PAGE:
Comments

1 Archived Comments

 

  • Elliott Simon wrote on January 30, 2007 report

    Twice a year, just before the tourists come and right after they leave, the delightful oceanside village of Cape May, New Jersey plays host to one of the finest jazz festivals in the East. In the wake of hurricane Katrina, festival founder Woody Woodland had an idea to bring New Orleans jazz to Cape May.

    Jazz is an integral and family-centered part of the culture in New Orleans, and the citys impact far outweighs the contribution of its individual musicians due to an unparalleled music education system at the elementary, secondary and post secondary levels. In fact, music education is a major part of what clarinetist Alvin Batiste calls the jazz incubator that is New Orleans. Thus was born Woodland's idea out of a concern for the musicians of the cradle of jazz--a conception that once again came to fruition, resulting in a spiritually uplifting experience for all who attended this year's event, held November 10-12.

    The festival takes advantage of Cape Mays existing facilities, matching style with venue for a quintessential broad-based jazz experience. This year, the beautiful, unseasonably warm weather rounded out a perfect weekend, permitting the festival-goer to pick and choose from the 24 separate events. Strolling along the lovely ocean fronting Beach Street, one could duck into seven different spaces to sample everything from the wild electric washboard and accordion of Dwayne Dopsie and the Zydeco Hellraisers at Club Cabanas to the elegant vocal stylings of Rebecca Parris accompanied by Cape May jazz piano legend George Mesterhazy in the Victorian dining room of the Inn of Cape May.

    Up and comers were also much in evidence, and "young Turks" like trumpeters Tony Smith and Omar Kabir blew hot at the clubs. Latin jazz was duly represented as timbalero Edgardo Cintrons Azuca Band with trumpeter Winston Byrd played 3 smoking sets and conguero Steve Kroon presented his exciting percussive-based music with vibist Bryan Carrott at Carneys. Flugelhornist Chuck Mangione reprised all of his hits at the acoustically sweet Regional High School Auditorium and smooth-voiced Kevin Mahogany paid soulful tribute to vocalist Johnny Hartman at the Grand Hotel. As usual, a bus system that cruises the various venues kept walking to a minimum and the laid-back atmosphere allowed for musician/attendee interaction not found at most festivals.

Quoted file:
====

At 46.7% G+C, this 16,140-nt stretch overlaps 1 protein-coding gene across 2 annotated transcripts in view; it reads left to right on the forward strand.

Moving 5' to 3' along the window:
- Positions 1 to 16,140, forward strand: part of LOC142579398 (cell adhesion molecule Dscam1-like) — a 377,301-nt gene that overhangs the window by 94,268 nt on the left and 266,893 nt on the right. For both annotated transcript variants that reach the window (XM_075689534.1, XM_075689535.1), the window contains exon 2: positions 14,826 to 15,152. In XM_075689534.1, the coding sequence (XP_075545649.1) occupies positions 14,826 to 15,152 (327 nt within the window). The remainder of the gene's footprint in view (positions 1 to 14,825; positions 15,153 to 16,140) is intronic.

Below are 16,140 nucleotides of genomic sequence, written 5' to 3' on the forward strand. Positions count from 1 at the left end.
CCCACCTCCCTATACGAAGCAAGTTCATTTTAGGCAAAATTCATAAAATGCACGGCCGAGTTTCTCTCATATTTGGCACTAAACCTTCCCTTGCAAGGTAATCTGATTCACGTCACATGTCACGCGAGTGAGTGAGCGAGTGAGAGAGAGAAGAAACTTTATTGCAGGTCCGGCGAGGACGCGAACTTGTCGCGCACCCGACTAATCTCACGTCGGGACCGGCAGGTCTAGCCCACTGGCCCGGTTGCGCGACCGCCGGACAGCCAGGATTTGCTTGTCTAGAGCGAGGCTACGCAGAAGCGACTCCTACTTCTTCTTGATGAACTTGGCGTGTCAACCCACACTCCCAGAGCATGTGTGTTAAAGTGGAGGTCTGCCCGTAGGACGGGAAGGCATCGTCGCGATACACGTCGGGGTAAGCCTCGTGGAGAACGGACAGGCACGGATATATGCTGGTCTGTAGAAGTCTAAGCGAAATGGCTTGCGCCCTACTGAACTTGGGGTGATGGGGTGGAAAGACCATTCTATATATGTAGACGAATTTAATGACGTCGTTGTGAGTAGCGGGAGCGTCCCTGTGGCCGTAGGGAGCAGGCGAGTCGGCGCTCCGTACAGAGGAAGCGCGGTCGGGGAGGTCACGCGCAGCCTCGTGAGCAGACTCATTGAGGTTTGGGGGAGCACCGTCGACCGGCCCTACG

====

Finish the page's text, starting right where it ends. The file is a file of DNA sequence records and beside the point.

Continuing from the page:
The weekend, however, belonged to New Orleans, with two all-star concerts at the Cape May Convention Hall. Each night in bands that included a blend of New Orleans mentors and prize students, the power of the New Orleans educational approach and the spiritual connectedness of the musicians were on display. Drummer Herlin Riley led the aptly-named New Orleans All-Star Jazz Band that featured the great traditional clarinetist Dr. Michael White, current NYC first-call saxophonist Victor Goines, vocalist Topsy Chapman, Roland Guerin on bass, and a phenomenal young trio of pianist Jonathan Batiste, trumpeter Christian Scott and the most expressive t-bone this side of Wycliffe Gordon, Corey Henry.

    The musical and personal optimism of these musicians in the face of their recent unfathomable loss was inspiring. Dr. Michael White relayed how his irreplaceable lifelong collection of 4000 books, records, sheet music and 50 vintage clarinets dating back to the first decades of the twentieth century were destroyed. Young trumpeter Marlon Jordan described how he was stranded on his roof for five days while the seminal avant gardist and educator Kidd Jordan stated how he was driven from his home. In the face of all this adversity, the valor and artistic spirituality were joyful and awe-inspiring.

    The final Convention Hall concert reflected the New Orleans approach to a tee. The band, dubbed the Louis Armstrong Summer Jazz Masters, after their summer camp that serves as a forum for passing on knowledge to the next generation, presented a program that included the traditional and the boundary stretching. Clarinetist Alvin Batiste is a glorious musical blend of New Orleans classical clarinet and the avant garde, possessing a tone and technique that is absolutely matchless. He joined with the incomparable saxophonist Kidd Gordon, NYC bassist extraordinaire William Parker, trumpeter Clyde Kerr Jr., drummer Alvin Fielder, vocalist/educator Germaine Bazzle, flutist Kent Jordan and pianist Darrel Lavigne to step through a comprehensive program that was as expansive in scope as it was musically adventurous.

    The New Orleans dynasty families such as Jordan, Marsalis and Batiste have impacted on jazz for the past 4 generations, and if their recent showing at Cape May is any indication, they will thankfully do so for the foreseeable future.

Showcase